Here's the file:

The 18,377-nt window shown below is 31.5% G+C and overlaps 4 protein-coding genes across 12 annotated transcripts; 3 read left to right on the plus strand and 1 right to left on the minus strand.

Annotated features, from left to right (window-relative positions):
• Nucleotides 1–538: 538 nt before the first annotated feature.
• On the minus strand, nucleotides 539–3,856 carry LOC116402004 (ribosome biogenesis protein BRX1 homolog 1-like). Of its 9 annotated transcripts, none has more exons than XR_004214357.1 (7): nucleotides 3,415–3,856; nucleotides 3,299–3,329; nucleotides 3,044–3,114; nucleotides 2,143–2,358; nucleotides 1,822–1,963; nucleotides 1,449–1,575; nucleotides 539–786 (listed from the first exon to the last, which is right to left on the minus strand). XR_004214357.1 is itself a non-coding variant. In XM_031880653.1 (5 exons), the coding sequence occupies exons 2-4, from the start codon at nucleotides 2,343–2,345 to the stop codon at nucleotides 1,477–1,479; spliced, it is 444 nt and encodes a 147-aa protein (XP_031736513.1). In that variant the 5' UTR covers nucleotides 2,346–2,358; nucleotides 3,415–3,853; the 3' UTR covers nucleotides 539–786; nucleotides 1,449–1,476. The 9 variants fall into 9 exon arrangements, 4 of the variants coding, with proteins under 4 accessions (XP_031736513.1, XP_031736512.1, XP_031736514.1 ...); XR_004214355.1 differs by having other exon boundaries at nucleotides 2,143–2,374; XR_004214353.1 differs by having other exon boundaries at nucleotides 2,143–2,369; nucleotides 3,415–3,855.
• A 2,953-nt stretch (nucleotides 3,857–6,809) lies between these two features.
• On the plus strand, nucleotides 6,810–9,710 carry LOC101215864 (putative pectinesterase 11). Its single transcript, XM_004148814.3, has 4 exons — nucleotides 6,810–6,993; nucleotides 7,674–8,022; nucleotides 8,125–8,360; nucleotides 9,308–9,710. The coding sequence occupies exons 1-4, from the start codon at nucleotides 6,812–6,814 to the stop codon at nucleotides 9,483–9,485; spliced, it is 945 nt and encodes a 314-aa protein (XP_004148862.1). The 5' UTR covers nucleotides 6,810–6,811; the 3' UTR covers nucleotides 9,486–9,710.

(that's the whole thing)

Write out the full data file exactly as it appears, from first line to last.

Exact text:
The 18,377-nt window shown below is 31.5% G+C and overlaps 4 protein-coding genes across 12 annotated transcripts; 3 read left to right on the plus strand and 1 right to left on the minus strand.

Annotated features, from left to right (window-relative positions):
• Nucleotides 1–538: 538 nt before the first annotated feature.
• On the minus strand, nucleotides 539–3,856 carry LOC116402004 (ribosome biogenesis protein BRX1 homolog 1-like). Of its 9 annotated transcripts, none has more exons than XR_004214357.1 (7): nucleotides 3,415–3,856; nucleotides 3,299–3,329; nucleotides 3,044–3,114; nucleotides 2,143–2,358; nucleotides 1,822–1,963; nucleotides 1,449–1,575; nucleotides 539–786 (listed from the first exon to the last, which is right to left on the minus strand). XR_004214357.1 is itself a non-coding variant. In XM_031880653.1 (5 exons), the coding sequence occupies exons 2-4, from the start codon at nucleotides 2,343–2,345 to the stop codon at nucleotides 1,477–1,479; spliced, it is 444 nt and encodes a 147-aa protein (XP_031736513.1). In that variant the 5' UTR covers nucleotides 2,346–2,358; nucleotides 3,415–3,853; the 3' UTR covers nucleotides 539–786; nucleotides 1,449–1,476. The 9 variants fall into 9 exon arrangements, 4 of the variants coding, with proteins under 4 accessions (XP_031736513.1, XP_031736512.1, XP_031736514.1 ...); XR_004214355.1 differs by having other exon boundaries at nucleotides 2,143–2,374; XR_004214353.1 differs by having other exon boundaries at nucleotides 2,143–2,369; nucleotides 3,415–3,855.
• A 2,953-nt stretch (nucleotides 3,857–6,809) lies between these two features.
• On the plus strand, nucleotides 6,810–9,710 carry LOC101215864 (putative pectinesterase 11). Its single transcript, XM_004148814.3, has 4 exons — nucleotides 6,810–6,993; nucleotides 7,674–8,022; nucleotides 8,125–8,360; nucleotides 9,308–9,710. The coding sequence occupies exons 1-4, from the start codon at nucleotides 6,812–6,814 to the stop codon at nucleotides 9,483–9,485; spliced, it is 945 nt and encodes a 314-aa protein (XP_004148862.1). The 5' UTR covers nucleotides 6,810–6,811; the 3' UTR covers nucleotides 9,486–9,710.